[Python-Dev] Informal educator feedback on PEP 572 (was Re: 2018 Python Language Summit coverage, last part)

Tim Peters tim.peters at gmail.com
Thu Jun 28 23:21:01 EDT 2018

> yes, it was a contrived example, but the simplest one I could think of off
> the top of my head that re-bound a name in the loop -- which was what I
> thought was the entire point of this discussion?

But why off the top of your head?  There are literally hundreds & hundreds
of prior messages about this PEP, not to mention that you could also find
examples in the PEP.  Why make up a senseless example?

> If we think hardly anyone is ever going to do that -- then I guess it
doesn't matter
> how it's handled.

So look at real examples.  One that's been repeated at least a hundred
times wants a local to "leak into" a listcomp:

total = 0
cumsums = [total ::= total + value for value in data]

As an educator, how are you going to explain that blowing up with
UnboundLocalError instead?  Do you currently teach that comprehensions and
genexps are implemented via invisible magically generated lexically nested
functions?  If not, you're going to have to start for people to even begin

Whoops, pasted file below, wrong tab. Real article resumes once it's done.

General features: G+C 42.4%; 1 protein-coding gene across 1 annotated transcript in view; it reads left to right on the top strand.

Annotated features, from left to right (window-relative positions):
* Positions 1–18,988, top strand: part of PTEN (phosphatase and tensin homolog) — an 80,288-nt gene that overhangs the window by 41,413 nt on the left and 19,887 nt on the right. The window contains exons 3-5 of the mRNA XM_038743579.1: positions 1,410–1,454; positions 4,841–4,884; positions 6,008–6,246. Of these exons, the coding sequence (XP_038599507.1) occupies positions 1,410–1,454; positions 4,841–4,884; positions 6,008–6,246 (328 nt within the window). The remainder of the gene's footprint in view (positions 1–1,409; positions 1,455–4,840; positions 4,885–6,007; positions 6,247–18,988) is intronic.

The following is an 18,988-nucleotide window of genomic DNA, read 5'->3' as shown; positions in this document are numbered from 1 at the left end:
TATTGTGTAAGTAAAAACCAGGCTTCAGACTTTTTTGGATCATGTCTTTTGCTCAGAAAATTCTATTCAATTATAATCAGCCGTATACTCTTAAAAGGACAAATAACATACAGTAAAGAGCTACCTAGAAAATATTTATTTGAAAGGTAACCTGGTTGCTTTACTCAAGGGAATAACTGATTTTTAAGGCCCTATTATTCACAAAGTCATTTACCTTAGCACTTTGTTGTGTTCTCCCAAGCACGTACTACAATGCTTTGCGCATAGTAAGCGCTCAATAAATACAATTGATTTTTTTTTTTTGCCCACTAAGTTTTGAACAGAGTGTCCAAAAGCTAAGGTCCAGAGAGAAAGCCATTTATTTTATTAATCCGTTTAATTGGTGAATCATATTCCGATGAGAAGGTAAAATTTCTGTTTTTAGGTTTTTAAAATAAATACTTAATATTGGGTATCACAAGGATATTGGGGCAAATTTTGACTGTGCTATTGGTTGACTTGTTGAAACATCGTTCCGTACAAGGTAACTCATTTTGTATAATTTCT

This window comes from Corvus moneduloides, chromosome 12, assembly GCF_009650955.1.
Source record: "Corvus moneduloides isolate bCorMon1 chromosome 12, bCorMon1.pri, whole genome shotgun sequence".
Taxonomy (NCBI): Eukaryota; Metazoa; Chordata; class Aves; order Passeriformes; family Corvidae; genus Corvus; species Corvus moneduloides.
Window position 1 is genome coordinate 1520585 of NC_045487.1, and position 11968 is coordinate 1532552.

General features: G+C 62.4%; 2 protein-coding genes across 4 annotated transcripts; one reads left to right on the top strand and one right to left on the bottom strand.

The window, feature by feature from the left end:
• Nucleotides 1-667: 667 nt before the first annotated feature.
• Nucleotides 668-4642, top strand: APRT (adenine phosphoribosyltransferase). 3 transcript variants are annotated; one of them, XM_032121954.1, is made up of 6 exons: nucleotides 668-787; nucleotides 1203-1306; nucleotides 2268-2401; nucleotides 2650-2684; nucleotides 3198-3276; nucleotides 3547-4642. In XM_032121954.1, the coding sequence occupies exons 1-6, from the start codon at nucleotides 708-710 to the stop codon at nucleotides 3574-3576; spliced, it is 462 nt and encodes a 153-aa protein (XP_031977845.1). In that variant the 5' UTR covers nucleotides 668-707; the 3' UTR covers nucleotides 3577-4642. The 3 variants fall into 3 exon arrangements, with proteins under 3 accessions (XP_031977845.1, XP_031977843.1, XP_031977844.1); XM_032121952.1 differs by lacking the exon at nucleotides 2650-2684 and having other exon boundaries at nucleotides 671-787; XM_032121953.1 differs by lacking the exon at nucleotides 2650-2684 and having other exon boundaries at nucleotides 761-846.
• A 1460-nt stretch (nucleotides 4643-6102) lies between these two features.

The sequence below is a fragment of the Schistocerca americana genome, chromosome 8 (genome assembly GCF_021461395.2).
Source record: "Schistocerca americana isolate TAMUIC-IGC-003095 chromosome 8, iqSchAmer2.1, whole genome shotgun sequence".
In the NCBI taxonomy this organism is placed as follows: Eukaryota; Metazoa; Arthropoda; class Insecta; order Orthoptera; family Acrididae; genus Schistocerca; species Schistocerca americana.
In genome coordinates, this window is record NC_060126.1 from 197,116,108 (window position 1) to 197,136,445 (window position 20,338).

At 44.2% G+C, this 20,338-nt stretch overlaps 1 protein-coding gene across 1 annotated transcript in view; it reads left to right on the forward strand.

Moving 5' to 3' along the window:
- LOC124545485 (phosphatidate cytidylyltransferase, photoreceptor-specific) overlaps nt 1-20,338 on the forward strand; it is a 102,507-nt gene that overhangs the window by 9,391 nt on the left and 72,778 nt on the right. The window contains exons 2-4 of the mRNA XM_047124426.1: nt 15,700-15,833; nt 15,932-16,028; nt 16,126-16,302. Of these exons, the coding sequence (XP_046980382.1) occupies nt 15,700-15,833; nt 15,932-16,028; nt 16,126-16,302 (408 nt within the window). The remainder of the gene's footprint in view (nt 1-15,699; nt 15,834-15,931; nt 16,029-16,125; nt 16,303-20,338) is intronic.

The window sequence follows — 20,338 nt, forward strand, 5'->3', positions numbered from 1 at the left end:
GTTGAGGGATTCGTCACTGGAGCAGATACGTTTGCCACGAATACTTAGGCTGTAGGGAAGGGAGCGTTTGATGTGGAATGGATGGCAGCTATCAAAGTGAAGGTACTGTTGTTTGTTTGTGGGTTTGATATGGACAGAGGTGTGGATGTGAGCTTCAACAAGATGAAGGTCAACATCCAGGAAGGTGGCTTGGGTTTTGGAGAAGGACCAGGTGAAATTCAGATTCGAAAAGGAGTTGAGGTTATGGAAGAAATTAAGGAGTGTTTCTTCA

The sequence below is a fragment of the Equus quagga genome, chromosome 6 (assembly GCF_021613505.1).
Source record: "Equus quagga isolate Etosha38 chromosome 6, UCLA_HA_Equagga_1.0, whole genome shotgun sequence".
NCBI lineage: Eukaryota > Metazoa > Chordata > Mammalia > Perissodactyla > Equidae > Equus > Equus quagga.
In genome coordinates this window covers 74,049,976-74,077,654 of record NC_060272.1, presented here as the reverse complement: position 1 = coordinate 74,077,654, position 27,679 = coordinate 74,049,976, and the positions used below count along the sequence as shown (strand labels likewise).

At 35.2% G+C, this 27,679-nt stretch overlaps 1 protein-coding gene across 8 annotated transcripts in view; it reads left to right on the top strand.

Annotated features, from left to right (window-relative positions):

to make sense of UnboundLocalError if `total` _doesn't_ "leak into" that
example.  My belief is that just about everyone who doesn't know "too much"
about the current implementation will be astonished & baffled if that
example doesn't "just work".

In other cases it's desired that targets "leak out":

while any(n % (divisor := p) == 0 for p in small_primes):
    n //= divisor

And in still other cases no leaking (neither in nor out) is desired.

Same as `for` targets in that way,. but in the opposite direction:  they
don't leak and there's no way to make them leak, not even when that's
wanted.  Which _is_ wanted in the last example above, which would be
clearer still written as:

while any(n % p == 0 for p in small_primes):
    n //= p

But that ship has sailed.

> ...
> And "nonlocal" is not used that often, and when it is it's for careful
> trickery -- I'm guessing := will be far more common.

My guess (recorded in the PEP's Appendix A) is that assignment expressions
_overall_ will be used more often than ternary `if` but significantly less
often than augmented assignment.  I expect their use in genexps and
comprehensions will be minimal.  There are real use cases for them, but the
vast majority of genexps and comprehensions apparently have no use for them
at all.

> And, of course, when a newbie encounters it, they can google it and see
> it means -- far different that seeing a := in a comprehension and
> (by osmosis??) that it might make changes in the local scope.

Which relates to the above:  how do you teach these things?  The idea that
"a newbie" even _suspects_ that genexps and listcomps have something to do